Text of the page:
Tech. Cast: Ed Connolly, Strategy Director of JLP on creating a culture of innovation

27 Aug 2019

Tech. Cast: Ed Connolly, Strategy Director of JLP on creating a culture of innovation

We sat down with John Lewis Partnership's Strategy Director, Ed Connolly.


 


TRANSCRIPT:
 

Poppie Mickleburgh  0:07  
Hello, and welcome to this week's Tech. Cast. I am Tech.'s Event Director Poppie Mickleburgh, and I'm delighted to be joined this week by Ed Connolly, Strategy Director and Director of Ventures for John Lewis Partnerships and one of Tech.'s Retail Partners. Welcome Ed! 

Ed Connolly  0:19  
Thank you. 

Poppie Mickleburgh  0:20  
So to start with, can you tell us a little bit about bit more about Ventures, and how you guys work with the overall Partnership?

Ed Connolly  0:26  
Yeah, sure. Ventures was set up three years ago, as a discrete business unit for John Lewis Partnership. So working away from Waitrose and John Lewis Trading divisions, but on their behalf to develop new propositions and business models for the partnership. So what they're looking to do in Ventures is test the next big thing for customers and work out exactly how customers are going to be interacting with us in the future. So what we're trying to do is always look, one step ahead of where we are today, and basically test three things as we're looking at new propositions for customers. So what we're trying to do is test firstly, the feasibility of a new proposition. As in, can we get the thing done. Second is the desirability, so whether customers will engage with it and what the appetite for these new propositions might be. And then we've got the sort of commerce behind it. So the viability of the proposition so in doing that, we work out where the root value is. So what we've done so far, we launched five different new propositions, since ventures was set up. Things like Cook Well, which was recipe box. So we got that live a couple of years ago. We do Home Solutions, which is on demand for tradespeople. So we set we set that up again, about two years ago. We got a Rapid live, which is the fast delivery of our grocery proposition. So that's going extremely well. And the most recent one is While You're Away, which is delivering groceries into the customers fridge while they're not home, so use a smart lock to access customers homes and put their stuff away while they're away.

Poppie Mickleburgh  2:03  
How's that gone down? How have customers found it?

Ed Connolly  2:06  
Incredibly well, actually. It's very limited at the moment. We've got 50 customers live on the proposition, but they're all absolutely loving it. They're all using it pretty much every week. And the average order is it's actually much higher than the average order for our normal econm unit. And the NPS score is well into the 90s. So it's going really well.

Poppie Mickleburgh  2:31  
Incredible. I might be one of your future customers of that. So can you tell us a little bit about what are your key focuses when it comes to digital transformation across the partnership?

Ed Connolly  2:40  
Yeah, I think we feel quite transformed already digitally. In John Lewis, you know, we, we, we've had 20 years of almost 20 years of digital transformation. We launched the platform in 2001, johnlewis.com, so 20 years worth of learning and evolving, and almost 40% of our sales now come through that platform. So in John Lewis in particular, we feel pretty transformed already. On the Waitrose side, as well, in the last few years has been a major focus for us. So we've invested really heavily in tools, in people, warehousing, things like that in waitrose.com. And starting to show the the fruits of that as well. So last year, it was up 14% way ahead of the market. And I guess we feel like digital is really a major part of what we're doing in JLP.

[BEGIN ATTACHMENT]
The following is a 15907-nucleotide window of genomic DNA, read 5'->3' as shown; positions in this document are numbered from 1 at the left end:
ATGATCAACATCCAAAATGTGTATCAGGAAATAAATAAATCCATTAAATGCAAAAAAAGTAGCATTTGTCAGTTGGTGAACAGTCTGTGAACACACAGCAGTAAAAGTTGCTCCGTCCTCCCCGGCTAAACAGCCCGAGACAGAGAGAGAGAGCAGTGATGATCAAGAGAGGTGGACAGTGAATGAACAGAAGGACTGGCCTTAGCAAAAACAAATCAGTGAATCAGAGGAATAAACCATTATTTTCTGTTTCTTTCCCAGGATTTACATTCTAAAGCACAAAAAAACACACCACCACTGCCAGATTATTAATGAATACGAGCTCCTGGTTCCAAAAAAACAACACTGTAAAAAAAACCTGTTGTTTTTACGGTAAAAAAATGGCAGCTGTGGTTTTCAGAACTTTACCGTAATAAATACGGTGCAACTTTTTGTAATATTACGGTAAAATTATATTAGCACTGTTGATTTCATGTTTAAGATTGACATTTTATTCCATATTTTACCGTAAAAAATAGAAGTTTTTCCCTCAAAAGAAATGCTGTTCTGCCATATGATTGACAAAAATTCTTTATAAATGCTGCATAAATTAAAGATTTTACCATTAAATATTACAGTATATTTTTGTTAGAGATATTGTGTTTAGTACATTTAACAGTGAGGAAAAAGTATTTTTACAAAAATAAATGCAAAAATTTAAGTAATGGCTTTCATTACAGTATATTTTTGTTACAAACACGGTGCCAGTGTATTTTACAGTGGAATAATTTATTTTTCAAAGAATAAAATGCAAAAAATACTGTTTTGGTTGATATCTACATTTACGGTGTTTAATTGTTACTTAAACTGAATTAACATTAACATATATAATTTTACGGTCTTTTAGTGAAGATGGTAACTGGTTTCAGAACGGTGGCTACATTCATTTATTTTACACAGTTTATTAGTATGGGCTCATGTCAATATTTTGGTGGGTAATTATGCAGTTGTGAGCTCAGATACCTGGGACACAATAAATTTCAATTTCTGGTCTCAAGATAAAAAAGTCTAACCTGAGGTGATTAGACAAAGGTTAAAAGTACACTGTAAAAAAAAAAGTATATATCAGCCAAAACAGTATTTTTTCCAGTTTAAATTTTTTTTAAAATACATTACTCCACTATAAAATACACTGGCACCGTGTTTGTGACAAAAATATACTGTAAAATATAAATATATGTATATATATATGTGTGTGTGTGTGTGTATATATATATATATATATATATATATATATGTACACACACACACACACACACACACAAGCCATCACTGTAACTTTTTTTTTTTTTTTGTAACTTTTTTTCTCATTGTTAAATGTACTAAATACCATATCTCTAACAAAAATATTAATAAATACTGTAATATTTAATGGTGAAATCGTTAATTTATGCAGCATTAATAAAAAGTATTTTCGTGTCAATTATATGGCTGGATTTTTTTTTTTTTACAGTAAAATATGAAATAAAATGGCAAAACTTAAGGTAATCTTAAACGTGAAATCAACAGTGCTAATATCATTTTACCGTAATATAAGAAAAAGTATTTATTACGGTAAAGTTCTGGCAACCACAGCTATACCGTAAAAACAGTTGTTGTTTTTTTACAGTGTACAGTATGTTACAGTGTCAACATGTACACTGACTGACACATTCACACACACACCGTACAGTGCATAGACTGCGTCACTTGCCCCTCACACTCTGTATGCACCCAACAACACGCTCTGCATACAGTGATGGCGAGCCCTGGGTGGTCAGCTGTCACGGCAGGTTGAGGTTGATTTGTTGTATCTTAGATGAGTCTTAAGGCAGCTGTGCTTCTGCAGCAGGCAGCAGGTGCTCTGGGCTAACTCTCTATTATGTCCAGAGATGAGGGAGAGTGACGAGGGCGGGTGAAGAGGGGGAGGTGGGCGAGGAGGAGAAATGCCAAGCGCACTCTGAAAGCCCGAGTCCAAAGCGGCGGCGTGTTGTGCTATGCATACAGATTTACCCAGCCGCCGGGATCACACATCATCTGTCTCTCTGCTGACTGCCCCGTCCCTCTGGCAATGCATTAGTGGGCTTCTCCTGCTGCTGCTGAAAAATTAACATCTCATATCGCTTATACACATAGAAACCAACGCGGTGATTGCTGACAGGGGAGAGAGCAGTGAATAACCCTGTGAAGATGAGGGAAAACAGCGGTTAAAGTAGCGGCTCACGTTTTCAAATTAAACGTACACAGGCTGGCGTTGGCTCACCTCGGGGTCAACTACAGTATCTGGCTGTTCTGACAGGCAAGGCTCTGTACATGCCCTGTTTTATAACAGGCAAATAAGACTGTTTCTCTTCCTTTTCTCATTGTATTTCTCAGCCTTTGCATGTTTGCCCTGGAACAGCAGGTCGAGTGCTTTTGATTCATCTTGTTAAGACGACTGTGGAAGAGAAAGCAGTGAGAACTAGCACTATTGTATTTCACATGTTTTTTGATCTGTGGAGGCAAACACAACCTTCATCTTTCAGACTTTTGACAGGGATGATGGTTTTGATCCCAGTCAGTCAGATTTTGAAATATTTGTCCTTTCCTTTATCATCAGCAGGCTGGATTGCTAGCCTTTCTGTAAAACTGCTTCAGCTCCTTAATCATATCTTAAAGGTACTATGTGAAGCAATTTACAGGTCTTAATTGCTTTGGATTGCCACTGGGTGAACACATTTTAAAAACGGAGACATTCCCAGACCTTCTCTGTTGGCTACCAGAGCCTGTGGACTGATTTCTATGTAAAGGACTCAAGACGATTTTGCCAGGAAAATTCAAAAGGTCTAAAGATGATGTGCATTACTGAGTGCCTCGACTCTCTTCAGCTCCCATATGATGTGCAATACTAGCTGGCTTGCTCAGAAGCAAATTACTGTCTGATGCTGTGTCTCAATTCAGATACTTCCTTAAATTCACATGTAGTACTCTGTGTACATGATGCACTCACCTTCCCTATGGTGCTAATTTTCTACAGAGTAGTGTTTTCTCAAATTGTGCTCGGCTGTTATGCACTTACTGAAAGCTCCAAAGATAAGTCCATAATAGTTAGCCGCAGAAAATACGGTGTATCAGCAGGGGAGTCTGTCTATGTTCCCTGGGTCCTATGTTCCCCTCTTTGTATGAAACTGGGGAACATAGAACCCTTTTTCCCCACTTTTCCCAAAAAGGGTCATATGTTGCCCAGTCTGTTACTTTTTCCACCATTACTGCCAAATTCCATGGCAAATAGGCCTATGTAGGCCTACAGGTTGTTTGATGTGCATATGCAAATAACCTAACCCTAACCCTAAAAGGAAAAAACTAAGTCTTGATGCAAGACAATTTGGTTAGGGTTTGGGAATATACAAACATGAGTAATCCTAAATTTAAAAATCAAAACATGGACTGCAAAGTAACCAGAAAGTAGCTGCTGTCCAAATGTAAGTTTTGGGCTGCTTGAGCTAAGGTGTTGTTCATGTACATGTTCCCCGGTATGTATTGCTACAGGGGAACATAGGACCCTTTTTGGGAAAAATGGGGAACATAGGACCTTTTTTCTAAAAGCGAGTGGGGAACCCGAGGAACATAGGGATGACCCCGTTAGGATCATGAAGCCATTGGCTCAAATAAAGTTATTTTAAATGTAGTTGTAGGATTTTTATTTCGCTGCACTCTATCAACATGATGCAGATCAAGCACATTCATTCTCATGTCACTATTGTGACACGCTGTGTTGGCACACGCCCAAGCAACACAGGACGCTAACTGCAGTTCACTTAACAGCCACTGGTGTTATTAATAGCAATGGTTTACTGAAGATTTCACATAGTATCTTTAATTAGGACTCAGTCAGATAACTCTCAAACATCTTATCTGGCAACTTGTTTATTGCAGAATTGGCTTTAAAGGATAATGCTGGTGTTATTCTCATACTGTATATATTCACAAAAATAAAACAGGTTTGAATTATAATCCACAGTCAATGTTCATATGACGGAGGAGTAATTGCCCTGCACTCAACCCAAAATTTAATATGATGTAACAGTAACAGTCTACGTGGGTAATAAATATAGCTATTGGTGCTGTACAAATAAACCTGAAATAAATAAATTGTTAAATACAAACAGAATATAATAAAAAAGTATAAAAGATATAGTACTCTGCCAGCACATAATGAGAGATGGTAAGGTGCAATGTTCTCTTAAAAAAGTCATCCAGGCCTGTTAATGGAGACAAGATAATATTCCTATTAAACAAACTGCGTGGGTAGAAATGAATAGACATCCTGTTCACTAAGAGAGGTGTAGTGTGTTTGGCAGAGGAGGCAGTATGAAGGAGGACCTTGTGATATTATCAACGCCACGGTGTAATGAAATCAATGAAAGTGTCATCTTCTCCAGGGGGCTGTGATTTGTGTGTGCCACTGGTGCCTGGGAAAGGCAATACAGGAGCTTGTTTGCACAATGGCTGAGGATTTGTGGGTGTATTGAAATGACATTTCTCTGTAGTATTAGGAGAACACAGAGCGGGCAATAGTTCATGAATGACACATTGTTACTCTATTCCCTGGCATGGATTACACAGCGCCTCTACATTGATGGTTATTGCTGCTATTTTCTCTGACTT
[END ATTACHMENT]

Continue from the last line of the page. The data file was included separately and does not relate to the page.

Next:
Poppie Mickleburgh  3:27  
And we've seen a lot of, I guess, traditional retailers, High Street retailers not really stay ahead of the market. We've seen quite a few casualties in the last few years. What do you think it is that retailers need to be doing to stay ahead and to really kind of be further ahead of their digital transformation journeys?

Ed Connolly  3:46  
I think the first thing is they've got to have the right mindset for innovation. You know, if they get anchored into the old ways of doing things, and they get too hooked on, on legacy assets and servicing those, those old assets that they'll never get into that space of constant transformation, either financially so that the resource will be ploughed into stuff that they don't really want now. And their mindset won't be there so that their ways of working will be geared around the old retail rather than the retail. So I think those are the two major "watch-outs" for retailers as we go into this period of constant transformation.

Poppie Mickleburgh  4:19  
And how do you think retailers can shift that mindset? There's a lot of talk I guess of, if you need to have that agile way of working, is there things in particular that you guys have learned about how to shift that mindset? And I guess what kind of role has Ventures played in that change for John Lewis?

Ed Connolly  4:34  
I don't know what the the absolute answer is. But for us, it's about developing a culture of innovation, and a learning culture as well. So accepting that, never being happy with what you've got, and being restless and trying to find the next big thing. So the culture of experimentation and testing new things has got to be at the centre of what retailers are all about. Otherwise, they will get stuck in the past.